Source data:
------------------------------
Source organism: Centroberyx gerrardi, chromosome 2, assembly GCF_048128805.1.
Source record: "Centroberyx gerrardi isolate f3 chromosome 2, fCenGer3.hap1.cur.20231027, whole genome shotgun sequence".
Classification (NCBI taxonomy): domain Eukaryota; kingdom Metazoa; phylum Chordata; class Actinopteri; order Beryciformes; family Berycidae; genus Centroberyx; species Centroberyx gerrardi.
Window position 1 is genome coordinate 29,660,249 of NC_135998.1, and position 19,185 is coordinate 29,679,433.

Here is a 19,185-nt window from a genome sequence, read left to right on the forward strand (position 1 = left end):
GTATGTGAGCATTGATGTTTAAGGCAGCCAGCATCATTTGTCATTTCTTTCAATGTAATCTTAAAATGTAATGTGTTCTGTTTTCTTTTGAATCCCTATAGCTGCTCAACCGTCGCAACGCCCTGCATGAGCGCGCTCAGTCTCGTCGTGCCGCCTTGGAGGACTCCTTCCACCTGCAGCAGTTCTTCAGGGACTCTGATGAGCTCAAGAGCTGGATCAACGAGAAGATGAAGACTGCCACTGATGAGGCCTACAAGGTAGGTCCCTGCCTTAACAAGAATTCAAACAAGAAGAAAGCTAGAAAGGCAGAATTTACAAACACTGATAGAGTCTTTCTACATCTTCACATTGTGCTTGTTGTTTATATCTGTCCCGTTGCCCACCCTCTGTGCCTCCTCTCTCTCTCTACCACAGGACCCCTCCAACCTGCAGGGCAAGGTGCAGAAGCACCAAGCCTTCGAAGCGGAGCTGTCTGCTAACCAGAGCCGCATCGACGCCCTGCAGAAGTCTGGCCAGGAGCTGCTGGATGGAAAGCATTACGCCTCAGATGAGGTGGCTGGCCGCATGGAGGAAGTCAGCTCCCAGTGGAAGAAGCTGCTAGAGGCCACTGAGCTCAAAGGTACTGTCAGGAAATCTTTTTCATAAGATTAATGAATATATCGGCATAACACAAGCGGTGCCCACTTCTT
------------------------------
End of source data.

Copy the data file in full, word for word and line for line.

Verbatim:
Source organism: Centroberyx gerrardi, chromosome 2, assembly GCF_048128805.1.
Source record: "Centroberyx gerrardi isolate f3 chromosome 2, fCenGer3.hap1.cur.20231027, whole genome shotgun sequence".
Classification (NCBI taxonomy): domain Eukaryota; kingdom Metazoa; phylum Chordata; class Actinopteri; order Beryciformes; family Berycidae; genus Centroberyx; species Centroberyx gerrardi.
Window position 1 is genome coordinate 29,660,249 of NC_135998.1, and position 19,185 is coordinate 29,679,433.

Here is a 19,185-nt window from a genome sequence, read left to right on the forward strand (position 1 = left end):
GTATGTGAGCATTGATGTTTAAGGCAGCCAGCATCATTTGTCATTTCTTTCAATGTAATCTTAAAATGTAATGTGTTCTGTTTTCTTTTGAATCCCTATAGCTGCTCAACCGTCGCAACGCCCTGCATGAGCGCGCTCAGTCTCGTCGTGCCGCCTTGGAGGACTCCTTCCACCTGCAGCAGTTCTTCAGGGACTCTGATGAGCTCAAGAGCTGGATCAACGAGAAGATGAAGACTGCCACTGATGAGGCCTACAAGGTAGGTCCCTGCCTTAACAAGAATTCAAACAAGAAGAAAGCTAGAAAGGCAGAATTTACAAACACTGATAGAGTCTTTCTACATCTTCACATTGTGCTTGTTGTTTATATCTGTCCCGTTGCCCACCCTCTGTGCCTCCTCTCTCTCTCTACCACAGGACCCCTCCAACCTGCAGGGCAAGGTGCAGAAGCACCAAGCCTTCGAAGCGGAGCTGTCTGCTAACCAGAGCCGCATCGACGCCCTGCAGAAGTCTGGCCAGGAGCTGCTGGATGGAAAGCATTACGCCTCAGATGAGGTGGCTGGCCGCATGGAGGAAGTCAGCTCCCAGTGGAAGAAGCTGCTAGAGGCCACTGAGCTCAAAGGTACTGTCAGGAAATCTTTTTCATAAGATTAATGAATATATCGGCATAACACAAGCGGTGCCCACTTCTT